"A Private Time"
There’s something so satisfying about getting out of bed when the world is still dark and quiet and resting. Making the coffee gives us time to scratch and think. Well, scratch, anyway. Most of that thinking will start after about the third cup of coffee.
But it’s a quiet time. A private time. When the world is dark, and there isn’t yet a hint of pink over the eastern mountains, life is especially good. We can relax. No one is expecting anything from us right now. Our guilt can take some time off, and we can listen to music or work a crossword puzzle or turn on the TV and watch the weather guy discuss millibars and troughs.
Soon enough, we’ll have to be out there living for others: our bosses, our customers, our animals, our fields. But right now no one needs us except the dog, and she does well on kibbles and an ear rumple.
We can look out the window at the eastern glow and wonder what will happen in the hours until our world turns dark again. People will be born and people will die. People will win honors and people will go to jail. People will create things today that live past them and people will disappear forever. Some people will write about these things and other people will read about these things.
And then the world will go dark on us again and we’ll think about what happened in our tiny portion of this huge moving amalgam and hopefully we’ll sleep easily tonight. Then, when we arise tomorrow and head for the coffee pot, we can think about what happened today, and how it has made us slightly different for taking on the next tomorrow.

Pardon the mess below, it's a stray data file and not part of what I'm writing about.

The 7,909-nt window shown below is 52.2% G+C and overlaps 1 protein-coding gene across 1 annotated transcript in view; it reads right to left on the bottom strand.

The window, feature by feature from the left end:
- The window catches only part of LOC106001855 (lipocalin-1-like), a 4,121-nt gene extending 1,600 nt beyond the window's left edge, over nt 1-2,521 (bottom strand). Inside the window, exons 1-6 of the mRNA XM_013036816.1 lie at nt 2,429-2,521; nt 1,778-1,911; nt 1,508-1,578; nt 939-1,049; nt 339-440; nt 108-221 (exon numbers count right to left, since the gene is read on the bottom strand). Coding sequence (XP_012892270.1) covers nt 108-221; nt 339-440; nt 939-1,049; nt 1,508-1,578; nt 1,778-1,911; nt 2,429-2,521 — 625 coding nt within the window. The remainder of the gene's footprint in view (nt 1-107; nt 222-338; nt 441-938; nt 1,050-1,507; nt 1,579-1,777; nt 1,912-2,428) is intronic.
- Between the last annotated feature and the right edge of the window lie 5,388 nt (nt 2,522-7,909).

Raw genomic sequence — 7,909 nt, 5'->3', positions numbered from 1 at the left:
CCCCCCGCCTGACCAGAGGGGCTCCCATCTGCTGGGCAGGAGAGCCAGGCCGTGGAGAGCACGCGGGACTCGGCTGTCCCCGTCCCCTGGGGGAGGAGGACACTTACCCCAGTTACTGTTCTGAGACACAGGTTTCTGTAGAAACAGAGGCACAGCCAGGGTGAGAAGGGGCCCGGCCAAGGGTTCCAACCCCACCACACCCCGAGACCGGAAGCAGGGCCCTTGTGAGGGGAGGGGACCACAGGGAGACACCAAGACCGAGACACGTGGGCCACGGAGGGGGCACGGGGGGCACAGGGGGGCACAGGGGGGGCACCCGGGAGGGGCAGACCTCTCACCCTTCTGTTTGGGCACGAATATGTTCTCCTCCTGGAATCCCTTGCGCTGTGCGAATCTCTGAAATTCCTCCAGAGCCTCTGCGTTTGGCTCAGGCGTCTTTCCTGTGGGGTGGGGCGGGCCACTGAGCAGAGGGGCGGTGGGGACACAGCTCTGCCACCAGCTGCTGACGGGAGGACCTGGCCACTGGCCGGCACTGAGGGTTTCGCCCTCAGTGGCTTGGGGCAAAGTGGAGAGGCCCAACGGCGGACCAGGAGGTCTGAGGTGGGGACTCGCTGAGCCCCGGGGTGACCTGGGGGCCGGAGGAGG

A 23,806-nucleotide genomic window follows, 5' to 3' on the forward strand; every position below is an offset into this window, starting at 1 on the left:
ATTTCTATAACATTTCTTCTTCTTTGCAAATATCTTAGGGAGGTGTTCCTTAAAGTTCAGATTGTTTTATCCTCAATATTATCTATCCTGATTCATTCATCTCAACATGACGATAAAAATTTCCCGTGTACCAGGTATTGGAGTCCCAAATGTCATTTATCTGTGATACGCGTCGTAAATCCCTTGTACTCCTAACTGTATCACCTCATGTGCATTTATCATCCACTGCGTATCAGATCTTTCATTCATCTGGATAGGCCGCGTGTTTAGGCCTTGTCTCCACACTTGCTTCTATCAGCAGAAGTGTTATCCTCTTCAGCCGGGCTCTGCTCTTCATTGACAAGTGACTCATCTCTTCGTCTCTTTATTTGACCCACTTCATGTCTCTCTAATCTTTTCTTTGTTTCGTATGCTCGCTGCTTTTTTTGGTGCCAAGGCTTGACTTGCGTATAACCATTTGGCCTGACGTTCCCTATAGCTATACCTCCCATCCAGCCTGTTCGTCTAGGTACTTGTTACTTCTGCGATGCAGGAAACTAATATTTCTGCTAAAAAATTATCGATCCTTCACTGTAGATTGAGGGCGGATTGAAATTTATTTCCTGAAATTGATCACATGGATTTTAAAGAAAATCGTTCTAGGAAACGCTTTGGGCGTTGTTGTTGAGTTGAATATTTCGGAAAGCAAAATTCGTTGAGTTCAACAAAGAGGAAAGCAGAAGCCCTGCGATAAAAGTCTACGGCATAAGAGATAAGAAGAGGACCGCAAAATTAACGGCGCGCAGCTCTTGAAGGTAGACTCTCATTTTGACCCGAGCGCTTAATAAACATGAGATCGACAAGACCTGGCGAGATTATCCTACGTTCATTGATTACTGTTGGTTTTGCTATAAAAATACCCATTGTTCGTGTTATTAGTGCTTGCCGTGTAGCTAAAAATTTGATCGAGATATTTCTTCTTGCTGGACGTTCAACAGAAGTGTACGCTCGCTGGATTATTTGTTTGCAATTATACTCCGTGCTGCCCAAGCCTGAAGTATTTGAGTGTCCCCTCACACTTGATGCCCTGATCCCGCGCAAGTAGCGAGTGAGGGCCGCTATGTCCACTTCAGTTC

Come to us, Daylight. Bring us the new day. But do it gently, please, and slowly enough for one more cup.
Brought to you by Sweetgrass Mornings by Slim Randles. www.UNMpress.com.
Newspaper columnist Slim Randles, who writes the weekly Home Country column, took home two New Mexico Book Awards in 2011. His advice book for young people, “A Cowboy’s Guide to Growing Up Right,” took first place in the self-help category, and “Sweetgrass Mornings” won in the biography/memoirs category. Randles lives and works in Albuquerque. Home Country reaches 3 million hometown newspaper readers each week
Slim Randles learned mule packing from Gene Burkhart and Slim Nivens. He learned mustanging and wild burro catching from Hap Pierce. He learned horse shoeing from Rocky Earick. He learned horse training from Dick Johnson and Joe Cabral. He learned humility from the mules of the eastern High Sierra. Randles lives in Albuquerque.
Randles has written newspaper stories, magazine articles and book, both fiction and nonfiction. His column appeared in New Mexico Magazine for many years and was a popular columnist for the Anchorage Daily News and the Albuquerque Journal, and now writes a nationally syndicated column, “Home Country,” which appears in several hundred newspapers across the country.
Huntington Beach News 18582 Beach Blvd. #236 Huntington Beach, CA 92648 Ph. (657) 845-7475 Email: email@example.com